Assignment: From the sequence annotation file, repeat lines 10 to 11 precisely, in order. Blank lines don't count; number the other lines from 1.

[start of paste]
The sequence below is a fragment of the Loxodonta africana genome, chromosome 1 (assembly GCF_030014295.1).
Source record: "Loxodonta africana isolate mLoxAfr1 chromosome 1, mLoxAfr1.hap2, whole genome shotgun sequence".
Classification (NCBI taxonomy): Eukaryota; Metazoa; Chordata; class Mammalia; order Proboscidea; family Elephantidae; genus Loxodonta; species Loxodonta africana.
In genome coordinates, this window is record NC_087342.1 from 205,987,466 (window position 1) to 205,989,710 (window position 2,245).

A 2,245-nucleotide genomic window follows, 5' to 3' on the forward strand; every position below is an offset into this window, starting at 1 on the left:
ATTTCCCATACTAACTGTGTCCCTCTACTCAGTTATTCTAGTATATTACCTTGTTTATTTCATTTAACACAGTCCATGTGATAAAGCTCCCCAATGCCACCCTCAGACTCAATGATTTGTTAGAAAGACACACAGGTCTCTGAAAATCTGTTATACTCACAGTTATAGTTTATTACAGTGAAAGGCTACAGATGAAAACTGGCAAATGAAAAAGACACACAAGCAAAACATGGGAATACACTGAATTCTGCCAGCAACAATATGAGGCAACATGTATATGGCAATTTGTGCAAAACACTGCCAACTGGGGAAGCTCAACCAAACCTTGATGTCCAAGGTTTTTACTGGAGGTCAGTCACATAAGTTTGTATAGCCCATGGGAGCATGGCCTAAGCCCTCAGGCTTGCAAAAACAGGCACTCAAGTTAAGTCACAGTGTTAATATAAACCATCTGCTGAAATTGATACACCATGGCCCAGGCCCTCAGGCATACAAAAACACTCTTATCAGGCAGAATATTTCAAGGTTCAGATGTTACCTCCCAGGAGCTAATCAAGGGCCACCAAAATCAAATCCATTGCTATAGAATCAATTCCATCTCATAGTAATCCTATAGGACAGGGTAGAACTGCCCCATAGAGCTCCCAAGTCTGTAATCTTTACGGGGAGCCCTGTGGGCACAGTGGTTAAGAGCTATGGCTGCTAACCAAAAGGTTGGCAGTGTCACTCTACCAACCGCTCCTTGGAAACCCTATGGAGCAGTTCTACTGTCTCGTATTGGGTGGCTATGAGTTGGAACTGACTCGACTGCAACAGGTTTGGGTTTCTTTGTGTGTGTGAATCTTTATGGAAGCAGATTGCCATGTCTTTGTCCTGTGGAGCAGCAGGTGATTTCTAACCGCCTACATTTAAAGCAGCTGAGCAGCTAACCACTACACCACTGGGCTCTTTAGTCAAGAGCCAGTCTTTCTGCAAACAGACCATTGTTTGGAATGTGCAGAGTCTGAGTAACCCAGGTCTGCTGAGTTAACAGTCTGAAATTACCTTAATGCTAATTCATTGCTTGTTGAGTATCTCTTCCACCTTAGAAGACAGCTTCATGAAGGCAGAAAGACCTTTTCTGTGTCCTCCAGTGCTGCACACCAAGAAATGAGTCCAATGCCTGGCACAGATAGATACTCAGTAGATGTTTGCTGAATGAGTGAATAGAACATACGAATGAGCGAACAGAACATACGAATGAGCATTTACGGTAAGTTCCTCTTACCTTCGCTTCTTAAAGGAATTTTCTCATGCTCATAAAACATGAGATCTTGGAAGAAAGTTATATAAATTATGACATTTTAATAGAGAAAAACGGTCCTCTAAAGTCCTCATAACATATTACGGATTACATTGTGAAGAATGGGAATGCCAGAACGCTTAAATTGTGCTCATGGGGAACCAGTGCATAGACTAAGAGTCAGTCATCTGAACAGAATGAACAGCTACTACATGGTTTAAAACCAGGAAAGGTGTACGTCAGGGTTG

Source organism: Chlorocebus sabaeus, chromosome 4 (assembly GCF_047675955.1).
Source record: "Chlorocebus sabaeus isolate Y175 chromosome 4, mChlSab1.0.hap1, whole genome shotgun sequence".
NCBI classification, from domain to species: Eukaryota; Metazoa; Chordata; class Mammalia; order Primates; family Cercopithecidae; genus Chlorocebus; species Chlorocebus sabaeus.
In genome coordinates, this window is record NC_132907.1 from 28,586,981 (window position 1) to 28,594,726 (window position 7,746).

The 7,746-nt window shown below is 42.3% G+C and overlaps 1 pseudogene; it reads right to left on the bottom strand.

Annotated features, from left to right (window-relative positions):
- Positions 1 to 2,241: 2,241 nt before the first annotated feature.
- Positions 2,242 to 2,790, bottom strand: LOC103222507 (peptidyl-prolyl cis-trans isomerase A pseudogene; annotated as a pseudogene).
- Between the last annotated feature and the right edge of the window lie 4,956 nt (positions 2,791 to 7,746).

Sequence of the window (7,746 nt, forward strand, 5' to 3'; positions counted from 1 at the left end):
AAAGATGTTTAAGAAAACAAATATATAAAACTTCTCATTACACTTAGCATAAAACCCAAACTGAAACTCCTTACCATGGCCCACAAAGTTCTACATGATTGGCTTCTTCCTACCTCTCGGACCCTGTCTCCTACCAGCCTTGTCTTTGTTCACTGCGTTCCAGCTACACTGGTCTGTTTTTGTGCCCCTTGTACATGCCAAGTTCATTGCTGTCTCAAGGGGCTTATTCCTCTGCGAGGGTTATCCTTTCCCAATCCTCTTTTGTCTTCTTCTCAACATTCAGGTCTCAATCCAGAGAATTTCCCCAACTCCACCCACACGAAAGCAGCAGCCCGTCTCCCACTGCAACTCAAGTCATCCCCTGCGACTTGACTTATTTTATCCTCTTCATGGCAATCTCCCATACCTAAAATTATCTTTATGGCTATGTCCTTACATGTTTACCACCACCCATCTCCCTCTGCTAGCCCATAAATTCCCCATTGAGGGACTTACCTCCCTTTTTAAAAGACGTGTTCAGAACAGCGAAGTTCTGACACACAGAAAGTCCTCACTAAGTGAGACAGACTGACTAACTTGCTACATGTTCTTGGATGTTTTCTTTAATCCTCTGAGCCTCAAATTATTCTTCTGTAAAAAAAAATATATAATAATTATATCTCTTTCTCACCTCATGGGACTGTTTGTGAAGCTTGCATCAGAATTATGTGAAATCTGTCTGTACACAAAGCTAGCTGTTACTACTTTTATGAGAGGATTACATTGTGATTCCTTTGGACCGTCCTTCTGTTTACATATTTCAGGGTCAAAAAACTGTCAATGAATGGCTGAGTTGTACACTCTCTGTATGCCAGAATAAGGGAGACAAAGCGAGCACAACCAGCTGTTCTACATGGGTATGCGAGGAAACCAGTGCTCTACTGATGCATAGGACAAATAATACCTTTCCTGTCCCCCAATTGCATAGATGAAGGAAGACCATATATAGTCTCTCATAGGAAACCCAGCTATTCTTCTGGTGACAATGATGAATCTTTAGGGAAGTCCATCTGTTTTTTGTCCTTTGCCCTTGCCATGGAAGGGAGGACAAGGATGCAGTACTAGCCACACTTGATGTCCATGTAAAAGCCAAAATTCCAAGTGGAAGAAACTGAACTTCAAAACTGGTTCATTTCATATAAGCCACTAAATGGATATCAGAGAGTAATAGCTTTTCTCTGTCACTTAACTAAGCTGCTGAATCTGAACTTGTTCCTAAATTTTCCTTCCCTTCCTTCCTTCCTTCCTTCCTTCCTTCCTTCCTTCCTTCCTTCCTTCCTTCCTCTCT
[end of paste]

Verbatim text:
In genome coordinates, this window is record NC_132907.1 from 28,586,981 (window position 1) to 28,594,726 (window position 7,746).

The 7,746-nt window shown below is 42.3% G+C and overlaps 1 pseudogene; it reads right to left on the bottom strand.